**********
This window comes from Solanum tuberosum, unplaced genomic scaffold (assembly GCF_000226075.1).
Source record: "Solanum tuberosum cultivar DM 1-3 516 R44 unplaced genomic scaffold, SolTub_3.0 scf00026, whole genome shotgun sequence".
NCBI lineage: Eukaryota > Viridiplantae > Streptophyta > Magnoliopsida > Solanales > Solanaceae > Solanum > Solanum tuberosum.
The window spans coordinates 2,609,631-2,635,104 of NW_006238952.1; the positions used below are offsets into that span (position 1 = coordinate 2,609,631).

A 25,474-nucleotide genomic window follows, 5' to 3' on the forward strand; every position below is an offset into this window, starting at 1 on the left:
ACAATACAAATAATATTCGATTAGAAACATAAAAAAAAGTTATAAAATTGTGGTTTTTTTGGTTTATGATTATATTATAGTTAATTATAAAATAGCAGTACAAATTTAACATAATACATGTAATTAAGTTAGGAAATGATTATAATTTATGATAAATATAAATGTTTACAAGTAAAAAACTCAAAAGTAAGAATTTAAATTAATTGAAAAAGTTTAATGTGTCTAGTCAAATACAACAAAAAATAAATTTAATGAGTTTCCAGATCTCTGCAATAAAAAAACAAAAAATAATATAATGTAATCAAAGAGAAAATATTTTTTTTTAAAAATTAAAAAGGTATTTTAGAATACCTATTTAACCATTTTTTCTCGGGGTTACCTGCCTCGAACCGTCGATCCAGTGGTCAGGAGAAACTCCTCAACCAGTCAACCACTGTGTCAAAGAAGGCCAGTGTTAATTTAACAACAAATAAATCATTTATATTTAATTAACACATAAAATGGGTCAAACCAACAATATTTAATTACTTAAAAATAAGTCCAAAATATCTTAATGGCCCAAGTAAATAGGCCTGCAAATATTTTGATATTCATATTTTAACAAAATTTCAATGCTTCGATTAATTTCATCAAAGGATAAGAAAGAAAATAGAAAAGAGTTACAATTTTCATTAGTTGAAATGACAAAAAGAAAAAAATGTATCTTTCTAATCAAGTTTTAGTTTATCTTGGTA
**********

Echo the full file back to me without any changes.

This window comes from Solanum tuberosum, unplaced genomic scaffold (assembly GCF_000226075.1).
Source record: "Solanum tuberosum cultivar DM 1-3 516 R44 unplaced genomic scaffold, SolTub_3.0 scf00026, whole genome shotgun sequence".
NCBI lineage: Eukaryota > Viridiplantae > Streptophyta > Magnoliopsida > Solanales > Solanaceae > Solanum > Solanum tuberosum.
The window spans coordinates 2,609,631-2,635,104 of NW_006238952.1; the positions used below are offsets into that span (position 1 = coordinate 2,609,631).

A 25,474-nucleotide genomic window follows, 5' to 3' on the forward strand; every position below is an offset into this window, starting at 1 on the left:
ACAATACAAATAATATTCGATTAGAAACATAAAAAAAAGTTATAAAATTGTGGTTTTTTTGGTTTATGATTATATTATAGTTAATTATAAAATAGCAGTACAAATTTAACATAATACATGTAATTAAGTTAGGAAATGATTATAATTTATGATAAATATAAATGTTTACAAGTAAAAAACTCAAAAGTAAGAATTTAAATTAATTGAAAAAGTTTAATGTGTCTAGTCAAATACAACAAAAAATAAATTTAATGAGTTTCCAGATCTCTGCAATAAAAAAACAAAAAATAATATAATGTAATCAAAGAGAAAATATTTTTTTTTAAAAATTAAAAAGGTATTTTAGAATACCTATTTAACCATTTTTTCTCGGGGTTACCTGCCTCGAACCGTCGATCCAGTGGTCAGGAGAAACTCCTCAACCAGTCAACCACTGTGTCAAAGAAGGCCAGTGTTAATTTAACAACAAATAAATCATTTATATTTAATTAACACATAAAATGGGTCAAACCAACAATATTTAATTACTTAAAAATAAGTCCAAAATATCTTAATGGCCCAAGTAAATAGGCCTGCAAATATTTTGATATTCATATTTTAACAAAATTTCAATGCTTCGATTAATTTCATCAAAGGATAAGAAAGAAAATAGAAAAGAGTTACAATTTTCATTAGTTGAAATGACAAAAAGAAAAAAATGTATCTTTCTAATCAAGTTTTAGTTTATCTTGGTA